The Port of Newport Commission learned Tuesday evening that ships transporting Oregon logs to China will most likely not bring invasive species of critters or plants to the waters of Yaquina Bay. Oregon Department of Environmental Quality’s Ryan Hoff said that based on the shallowness of Yaquina Bay, and limited turn around areas, the ships that will carry Oregon’s raw logs to China will be smaller and likely be among only three to five specific ships that will visit Yaquina Bay. Teevin Brothers, a Rainier-based export company, told the commission that they are very familiar with the ships they will be contracting with and that they have high confidence that those ships will be properly managed to ensure that bilge water taken on in China will be long gone by the time they arrive in Yaquina Bay. It’s a process called bilge water exchange which takes place far out at sea.
The only discomfort the port commissioners seem to have was that bilge water regulations are currently in a state of flux between Oregon and the Federal Environmental Protection Agency. Hoff told them that state and Coast Guard inspectors are not adequately checking records or testing bilge water of ships arriving in American ports to verify that bilge pumping operations are, in fact, carried out properly. Hoff said, “It’s not that we don’t want to inspect every vessel, but the Coast Guard has a lot of Homeland Security duties they are mandated to pursue and Oregon state government revenue cutbacks make it impossible for me to meet every ship that docks on our shores. I’m pretty much the whole inspection team.” Hoff reiterated that it should provide some comfort for the commission to know that Teevin Brothers has a tight business relationship with the ships expected to haul the logs out of the Port of Newport, and that they know they’re doing it right.
Port Commission Chair JoAnne Barton asked Hoff if Hatfield Marine Science Center might provide some graduate students to learn inspection techniques and protocols so they could inspect incoming vessels if he couldn’t be there himself. He said although HMSC students might be effective at distributing educational materials to captains and crews, the actual taking of samples and documenting records would be problematic since the students would not be sworn officers in charge of what would amount to be “evidence” of record keeping and whether it reflected the true condition of the vessel they were inspecting. “It might not hold up in court,” said Hoff. “In fact, it probably wouldn’t.”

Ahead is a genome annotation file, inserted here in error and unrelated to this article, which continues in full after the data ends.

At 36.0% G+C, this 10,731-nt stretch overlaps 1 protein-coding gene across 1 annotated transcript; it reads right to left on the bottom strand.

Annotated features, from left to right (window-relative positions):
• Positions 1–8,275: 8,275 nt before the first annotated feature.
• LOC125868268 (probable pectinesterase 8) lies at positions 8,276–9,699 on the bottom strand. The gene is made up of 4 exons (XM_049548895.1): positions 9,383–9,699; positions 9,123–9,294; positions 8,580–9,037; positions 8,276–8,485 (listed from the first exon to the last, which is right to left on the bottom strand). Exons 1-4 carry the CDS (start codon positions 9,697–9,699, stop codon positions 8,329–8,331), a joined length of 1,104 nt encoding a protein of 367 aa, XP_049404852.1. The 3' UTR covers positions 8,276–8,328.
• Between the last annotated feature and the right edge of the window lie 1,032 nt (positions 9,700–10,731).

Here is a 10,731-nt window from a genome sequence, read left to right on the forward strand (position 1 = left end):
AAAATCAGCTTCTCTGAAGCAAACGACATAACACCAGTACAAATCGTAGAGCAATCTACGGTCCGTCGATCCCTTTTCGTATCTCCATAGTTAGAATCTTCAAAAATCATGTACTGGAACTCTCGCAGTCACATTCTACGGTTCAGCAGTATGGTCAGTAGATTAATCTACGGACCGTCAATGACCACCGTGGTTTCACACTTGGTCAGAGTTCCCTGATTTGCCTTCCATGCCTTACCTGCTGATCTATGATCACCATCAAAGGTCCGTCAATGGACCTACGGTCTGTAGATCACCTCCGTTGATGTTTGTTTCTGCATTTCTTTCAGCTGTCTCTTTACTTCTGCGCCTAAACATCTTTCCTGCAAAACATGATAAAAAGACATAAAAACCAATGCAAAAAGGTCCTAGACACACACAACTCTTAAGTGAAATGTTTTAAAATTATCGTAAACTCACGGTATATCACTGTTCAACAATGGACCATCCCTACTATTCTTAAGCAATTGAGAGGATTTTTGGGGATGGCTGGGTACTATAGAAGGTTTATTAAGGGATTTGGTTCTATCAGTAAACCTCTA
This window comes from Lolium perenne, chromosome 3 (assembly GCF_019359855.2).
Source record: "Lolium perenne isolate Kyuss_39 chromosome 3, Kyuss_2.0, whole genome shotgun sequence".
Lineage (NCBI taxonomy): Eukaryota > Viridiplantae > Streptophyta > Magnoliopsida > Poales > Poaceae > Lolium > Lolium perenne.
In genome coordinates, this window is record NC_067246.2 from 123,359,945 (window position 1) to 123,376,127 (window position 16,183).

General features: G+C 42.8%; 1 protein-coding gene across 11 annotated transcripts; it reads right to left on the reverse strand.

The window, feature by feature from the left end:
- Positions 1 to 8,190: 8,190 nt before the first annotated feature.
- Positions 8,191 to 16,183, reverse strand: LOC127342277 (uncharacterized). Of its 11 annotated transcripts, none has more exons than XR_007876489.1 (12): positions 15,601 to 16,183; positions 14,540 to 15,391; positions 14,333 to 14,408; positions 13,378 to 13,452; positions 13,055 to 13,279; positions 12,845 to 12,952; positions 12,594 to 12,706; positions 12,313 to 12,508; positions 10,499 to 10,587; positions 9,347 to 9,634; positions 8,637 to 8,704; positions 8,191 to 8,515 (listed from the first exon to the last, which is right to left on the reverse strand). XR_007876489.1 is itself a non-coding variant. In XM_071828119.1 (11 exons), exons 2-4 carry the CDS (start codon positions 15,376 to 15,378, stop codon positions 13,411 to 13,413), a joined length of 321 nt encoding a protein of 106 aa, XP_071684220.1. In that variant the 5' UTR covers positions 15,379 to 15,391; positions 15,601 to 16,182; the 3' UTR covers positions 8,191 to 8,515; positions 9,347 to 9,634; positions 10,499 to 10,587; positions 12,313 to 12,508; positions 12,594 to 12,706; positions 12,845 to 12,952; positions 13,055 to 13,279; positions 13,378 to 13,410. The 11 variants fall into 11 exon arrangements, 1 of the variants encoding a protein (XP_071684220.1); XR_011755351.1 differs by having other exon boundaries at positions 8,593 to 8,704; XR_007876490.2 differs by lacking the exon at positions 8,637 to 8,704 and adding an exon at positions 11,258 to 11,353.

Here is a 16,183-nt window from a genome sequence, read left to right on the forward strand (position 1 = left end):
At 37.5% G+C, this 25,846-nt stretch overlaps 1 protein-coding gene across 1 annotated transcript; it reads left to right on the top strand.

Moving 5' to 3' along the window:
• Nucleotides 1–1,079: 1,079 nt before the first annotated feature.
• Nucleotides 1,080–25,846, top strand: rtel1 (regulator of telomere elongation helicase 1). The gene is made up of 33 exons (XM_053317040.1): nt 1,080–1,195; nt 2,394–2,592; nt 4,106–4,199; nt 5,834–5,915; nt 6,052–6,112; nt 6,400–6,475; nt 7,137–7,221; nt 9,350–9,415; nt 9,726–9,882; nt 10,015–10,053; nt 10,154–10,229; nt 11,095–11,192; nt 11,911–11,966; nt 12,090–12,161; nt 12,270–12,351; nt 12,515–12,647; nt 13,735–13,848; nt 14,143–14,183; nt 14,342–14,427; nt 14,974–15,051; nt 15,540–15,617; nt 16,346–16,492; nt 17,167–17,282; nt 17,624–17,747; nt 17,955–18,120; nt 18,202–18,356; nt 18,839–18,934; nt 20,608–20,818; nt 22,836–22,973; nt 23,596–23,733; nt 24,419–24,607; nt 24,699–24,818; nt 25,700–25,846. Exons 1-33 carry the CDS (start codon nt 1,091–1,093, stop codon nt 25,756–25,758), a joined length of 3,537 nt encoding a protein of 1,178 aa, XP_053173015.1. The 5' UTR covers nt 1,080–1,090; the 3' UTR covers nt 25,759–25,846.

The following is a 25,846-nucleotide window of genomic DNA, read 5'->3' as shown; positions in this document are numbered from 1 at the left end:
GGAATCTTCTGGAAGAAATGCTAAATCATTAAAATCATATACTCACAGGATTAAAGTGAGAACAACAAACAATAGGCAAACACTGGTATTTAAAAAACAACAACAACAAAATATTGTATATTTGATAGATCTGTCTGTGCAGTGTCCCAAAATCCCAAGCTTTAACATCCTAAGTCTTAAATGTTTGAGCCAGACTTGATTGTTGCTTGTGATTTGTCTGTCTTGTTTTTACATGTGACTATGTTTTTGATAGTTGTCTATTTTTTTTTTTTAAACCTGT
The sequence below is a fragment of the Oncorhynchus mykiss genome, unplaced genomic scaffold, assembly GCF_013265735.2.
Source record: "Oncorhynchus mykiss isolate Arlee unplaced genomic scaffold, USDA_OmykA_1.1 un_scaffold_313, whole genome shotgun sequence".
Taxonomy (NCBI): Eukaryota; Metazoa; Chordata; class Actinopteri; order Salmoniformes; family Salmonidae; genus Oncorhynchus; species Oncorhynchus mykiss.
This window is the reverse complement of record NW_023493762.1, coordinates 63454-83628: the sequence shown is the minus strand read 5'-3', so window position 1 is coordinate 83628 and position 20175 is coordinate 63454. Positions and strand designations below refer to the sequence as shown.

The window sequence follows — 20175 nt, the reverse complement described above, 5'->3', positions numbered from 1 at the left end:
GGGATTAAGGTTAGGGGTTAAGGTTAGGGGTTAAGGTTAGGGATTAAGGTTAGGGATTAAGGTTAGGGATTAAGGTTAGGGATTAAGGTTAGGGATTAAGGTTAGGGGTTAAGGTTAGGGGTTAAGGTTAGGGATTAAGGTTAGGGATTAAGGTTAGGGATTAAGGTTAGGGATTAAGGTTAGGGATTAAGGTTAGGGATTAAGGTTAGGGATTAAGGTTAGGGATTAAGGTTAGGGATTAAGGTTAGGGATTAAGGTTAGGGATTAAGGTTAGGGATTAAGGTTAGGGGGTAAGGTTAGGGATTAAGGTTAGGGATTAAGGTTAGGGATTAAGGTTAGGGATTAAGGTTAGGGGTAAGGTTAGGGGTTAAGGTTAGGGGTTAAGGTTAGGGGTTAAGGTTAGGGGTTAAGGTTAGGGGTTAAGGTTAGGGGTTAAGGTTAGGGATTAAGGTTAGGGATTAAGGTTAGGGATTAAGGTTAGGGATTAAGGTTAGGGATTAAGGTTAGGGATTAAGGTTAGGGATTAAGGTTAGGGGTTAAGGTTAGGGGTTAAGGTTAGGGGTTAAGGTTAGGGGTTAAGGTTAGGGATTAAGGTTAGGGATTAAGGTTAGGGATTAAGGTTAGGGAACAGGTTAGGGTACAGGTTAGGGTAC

Hoff said it comes down to working closely with the exporting operation, in this case Teevin Brothers, who has a good reputation in the industry. Hoff said it will be a few more years before the federal and state governments adopt new regulations that will eventually require the actual treatment of the bilge water taken on at the last port. In other words, not only bilge water exchange with open ocean water but also using chemicals to ensure that there are no surviving critters or plants in the bilge tanks. Again, that’s a number of years away.
Meanwhile Teevin Brothers told New Lincoln County they hope to have all their equipment and further International Terminal improvements in place in time for log exports to begin near the end of the year. He said the operation will be efficient, clean, and well run with minimal impacts on the surrounding area. They say they’re excited about the Port of Newport coming back on line as an exporting port after a twenty year absence from West Coast commerce. When up and running, the log exports are expected to create around 25 family wage jobs at the port, swelling to 45 when log ships are being loaded.
A rather large crowd packed the room at the Port of Newport meeting last evening as Shawn Teevin, of Teevin Brothers based in Rainier, laid out a plan for jump starting the use of the soon to be completed International Terminal at the east end of Bay Boulevard. Estimates are that log export operations could begin in the first quarter of next year, adding over 25 family wage jobs to the local employment rolls. Even more when ships are being loaded and unloaded.